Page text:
Most consumers are familiar with the travel and tourism industry from using its services for some needed rest and relaxation during family and related vacations. However, these same activities can be invested in, with many publicly-traded firms offering travel activities for the end benefit of growing the capital of their underlying shareholders. Listed below are five areas of the travel and tourism market that could prove lucrative from an investing standpoint. It could also help committed travelers better understand the landscape and hunt down some travel deals.

See: Best Places And Sites For Online Travel Deals

Online Travel Providers
As with many industries, revenue continues to shift to the internet when it comes to providing travel and tourism services. Stock brokers have been replaced in large part with online trading platforms, while traditional travel agents have had to compete with online websites that allow consumers to shop for low prices and convenient schedules.

Leading online travel providers include publicly-traded players such as Orbitz, Priceline and Expedia. In particular, Priceline has been highly successful in driving traffic to its website to book flights and bid for cheap, last minute travel deals. Over the past five years, it has seen sales and profits grow around 20% annually. This growth has fully shown through in its stock price, which is up around 1,000% in the past five years.

Cruising
The cruise line industry has been in existence for more than a century, but still is not that widespread as a travel choice for many consumers. Carnival, the largest cruise line operator in the world, has estimated that only 3.4% of the population in North America has ever been on a cruise. The percentages are even lower in the rest of the world.

Capacity is also growing nicely; Carnival estimates the entire industry has seen average annual capacity growth of roughly 5.6 to 6.9% over the past five years.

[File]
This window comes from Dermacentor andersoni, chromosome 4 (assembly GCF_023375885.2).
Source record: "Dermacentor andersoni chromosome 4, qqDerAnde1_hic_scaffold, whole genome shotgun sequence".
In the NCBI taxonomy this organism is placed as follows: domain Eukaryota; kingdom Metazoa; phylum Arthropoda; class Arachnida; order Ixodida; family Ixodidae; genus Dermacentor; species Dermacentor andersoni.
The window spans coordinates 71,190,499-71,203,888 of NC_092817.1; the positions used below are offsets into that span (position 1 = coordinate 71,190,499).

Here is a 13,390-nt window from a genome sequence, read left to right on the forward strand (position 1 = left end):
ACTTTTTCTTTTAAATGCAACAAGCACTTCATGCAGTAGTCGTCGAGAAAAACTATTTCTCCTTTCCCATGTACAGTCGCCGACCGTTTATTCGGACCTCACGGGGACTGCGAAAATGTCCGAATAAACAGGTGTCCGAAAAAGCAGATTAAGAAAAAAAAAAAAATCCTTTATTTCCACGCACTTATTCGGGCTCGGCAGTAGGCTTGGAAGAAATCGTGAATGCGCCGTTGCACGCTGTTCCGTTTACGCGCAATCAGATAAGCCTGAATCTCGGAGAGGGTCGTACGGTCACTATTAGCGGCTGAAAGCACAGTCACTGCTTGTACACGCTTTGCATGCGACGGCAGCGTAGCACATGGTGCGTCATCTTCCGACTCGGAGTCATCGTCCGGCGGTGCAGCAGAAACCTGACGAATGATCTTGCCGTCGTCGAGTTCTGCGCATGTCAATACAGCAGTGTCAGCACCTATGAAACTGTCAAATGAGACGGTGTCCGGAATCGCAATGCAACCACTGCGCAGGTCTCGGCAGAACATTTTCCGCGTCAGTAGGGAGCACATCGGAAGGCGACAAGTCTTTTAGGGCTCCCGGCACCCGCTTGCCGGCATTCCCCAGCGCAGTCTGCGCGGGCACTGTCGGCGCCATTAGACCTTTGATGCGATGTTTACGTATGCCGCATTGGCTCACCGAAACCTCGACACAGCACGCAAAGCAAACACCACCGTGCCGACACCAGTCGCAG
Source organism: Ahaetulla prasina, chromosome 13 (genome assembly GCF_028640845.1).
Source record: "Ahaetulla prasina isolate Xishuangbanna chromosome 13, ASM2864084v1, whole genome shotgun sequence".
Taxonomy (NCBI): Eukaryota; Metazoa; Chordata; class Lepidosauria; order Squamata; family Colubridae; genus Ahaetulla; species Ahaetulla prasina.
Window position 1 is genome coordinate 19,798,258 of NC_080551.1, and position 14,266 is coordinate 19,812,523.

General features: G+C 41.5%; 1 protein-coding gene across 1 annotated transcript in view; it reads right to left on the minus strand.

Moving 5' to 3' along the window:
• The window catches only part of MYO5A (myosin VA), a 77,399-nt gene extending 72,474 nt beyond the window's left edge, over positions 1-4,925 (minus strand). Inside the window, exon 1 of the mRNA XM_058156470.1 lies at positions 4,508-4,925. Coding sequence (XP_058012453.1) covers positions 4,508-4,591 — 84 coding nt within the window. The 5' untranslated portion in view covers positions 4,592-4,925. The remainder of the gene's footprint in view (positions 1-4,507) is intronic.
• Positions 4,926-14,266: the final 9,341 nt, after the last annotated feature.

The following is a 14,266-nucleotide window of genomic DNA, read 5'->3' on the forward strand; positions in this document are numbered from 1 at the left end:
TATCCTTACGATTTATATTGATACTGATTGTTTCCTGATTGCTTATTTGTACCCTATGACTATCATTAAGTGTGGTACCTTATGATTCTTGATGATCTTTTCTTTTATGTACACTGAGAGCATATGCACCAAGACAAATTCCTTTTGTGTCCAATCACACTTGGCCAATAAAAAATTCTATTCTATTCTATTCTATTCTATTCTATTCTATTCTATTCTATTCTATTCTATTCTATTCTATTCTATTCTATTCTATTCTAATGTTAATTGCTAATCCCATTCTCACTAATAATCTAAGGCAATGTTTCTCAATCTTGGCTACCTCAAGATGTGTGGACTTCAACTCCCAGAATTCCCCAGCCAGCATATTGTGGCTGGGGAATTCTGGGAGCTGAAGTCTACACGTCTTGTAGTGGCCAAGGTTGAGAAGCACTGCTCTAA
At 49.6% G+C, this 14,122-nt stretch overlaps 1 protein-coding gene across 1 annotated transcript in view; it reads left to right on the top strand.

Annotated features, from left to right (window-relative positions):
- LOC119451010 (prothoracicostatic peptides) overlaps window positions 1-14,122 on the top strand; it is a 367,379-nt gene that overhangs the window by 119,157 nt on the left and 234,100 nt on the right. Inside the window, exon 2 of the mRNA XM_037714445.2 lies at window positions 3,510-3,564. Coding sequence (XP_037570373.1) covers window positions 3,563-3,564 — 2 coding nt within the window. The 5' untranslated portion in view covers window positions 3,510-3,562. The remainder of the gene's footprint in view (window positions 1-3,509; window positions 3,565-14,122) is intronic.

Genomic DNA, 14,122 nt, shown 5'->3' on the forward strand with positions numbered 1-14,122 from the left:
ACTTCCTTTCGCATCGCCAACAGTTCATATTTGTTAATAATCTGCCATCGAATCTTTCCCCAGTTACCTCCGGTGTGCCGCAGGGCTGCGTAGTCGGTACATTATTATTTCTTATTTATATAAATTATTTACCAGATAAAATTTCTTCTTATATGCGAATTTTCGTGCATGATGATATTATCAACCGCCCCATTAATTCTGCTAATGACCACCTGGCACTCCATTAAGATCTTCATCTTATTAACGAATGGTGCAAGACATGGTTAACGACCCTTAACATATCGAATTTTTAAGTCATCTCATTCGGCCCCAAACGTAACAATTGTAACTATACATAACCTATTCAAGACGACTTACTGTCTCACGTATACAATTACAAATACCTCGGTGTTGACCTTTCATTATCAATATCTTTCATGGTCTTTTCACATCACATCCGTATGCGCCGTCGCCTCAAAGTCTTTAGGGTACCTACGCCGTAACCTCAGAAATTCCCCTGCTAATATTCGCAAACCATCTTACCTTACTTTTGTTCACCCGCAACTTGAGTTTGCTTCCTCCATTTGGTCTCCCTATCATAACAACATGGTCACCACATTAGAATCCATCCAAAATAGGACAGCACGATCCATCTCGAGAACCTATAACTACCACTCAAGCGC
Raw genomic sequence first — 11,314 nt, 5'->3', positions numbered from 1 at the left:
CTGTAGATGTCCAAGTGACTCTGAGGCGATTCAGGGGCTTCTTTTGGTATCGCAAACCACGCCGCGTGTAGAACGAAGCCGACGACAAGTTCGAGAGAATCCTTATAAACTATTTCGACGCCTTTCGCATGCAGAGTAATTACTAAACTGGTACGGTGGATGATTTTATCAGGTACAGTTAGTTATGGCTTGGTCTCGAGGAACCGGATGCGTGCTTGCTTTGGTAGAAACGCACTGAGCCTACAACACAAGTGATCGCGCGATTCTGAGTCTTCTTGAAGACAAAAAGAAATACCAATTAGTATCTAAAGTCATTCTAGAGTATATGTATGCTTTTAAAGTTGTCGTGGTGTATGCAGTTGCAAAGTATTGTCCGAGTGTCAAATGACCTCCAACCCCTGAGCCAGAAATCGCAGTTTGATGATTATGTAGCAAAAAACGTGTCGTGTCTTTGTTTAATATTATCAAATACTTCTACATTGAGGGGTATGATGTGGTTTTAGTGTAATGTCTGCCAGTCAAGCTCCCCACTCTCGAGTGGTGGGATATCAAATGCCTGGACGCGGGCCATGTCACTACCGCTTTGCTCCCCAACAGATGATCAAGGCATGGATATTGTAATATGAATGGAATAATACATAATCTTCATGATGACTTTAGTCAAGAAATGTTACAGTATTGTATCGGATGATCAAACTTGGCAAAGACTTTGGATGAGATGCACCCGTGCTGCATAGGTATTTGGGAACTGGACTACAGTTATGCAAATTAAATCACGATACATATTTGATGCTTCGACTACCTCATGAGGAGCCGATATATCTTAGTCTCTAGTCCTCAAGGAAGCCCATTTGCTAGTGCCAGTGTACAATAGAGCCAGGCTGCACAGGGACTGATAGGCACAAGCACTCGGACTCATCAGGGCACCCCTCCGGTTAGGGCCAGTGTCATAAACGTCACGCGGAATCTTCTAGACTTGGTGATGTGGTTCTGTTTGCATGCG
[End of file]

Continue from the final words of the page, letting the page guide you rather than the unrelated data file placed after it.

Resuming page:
Hotels
The hotel industry is dominated by a couple of leading international players. This includes publicly-traded firms Marriott and Starwood Hotels, as well as privately owned Hilton. These companies have largely blanketed their home United States market and are now growing internationally. In Starwood's case, 84% of its new hotel pipeline was international. These chains have also pursued the managing of properties for hotel owners, as well as timeshares where they sell the rights for consumers to use their properties for a week, or more, during each calendar year. (For additional reading, see Timeshares: Dream Vacation Or Money Pit?)

Maga-resorts
Large resort operators combine the development of hotels with other entertainment and related amenities. Publicly-traded operators in this space include Gaylord Entertainment, which owns the Opryland resort in Nashville and other properties in Texas, Florida and Maryland. It specializes in massive resorts that allow big travel groups to host conventions and other giant gatherings.

Vail Resorts owns some of the best-known ski resorts in Colorado and surrounding areas. This includes Vail Mountain, Breckenridge and Beaver Creek Resort. Of course, Walt Disney specializes in kid-friendly theme parks, hotels and entertainment complexes, such as Disney World in Florida and Disneyland in California.

Casinos
Las Vegas-style gambling is growing rapidly across Asia. Macao has grown into the largest gambling market in the world and has seen the building of massive casino resorts from Las Vegas-based firms such as Wynn Resorts and Las Vegas Sands. Both are publicly traded companies. This growth is expanding to other parts of Asia, including Singapore, and potentially Vietnam and Japan.

The Bottom Line
These are just some of the many opportunities to invest in the travel and tourism industries across the world. Overseas growth, especially in emerging market economies, should continue to outpace that in more developed markets in North America and Europe. However, as with the online travel space, there will always be pockets that are picking up market share in every part of the world. (To learn more, read An Evaluation Of Emerging Markets.)

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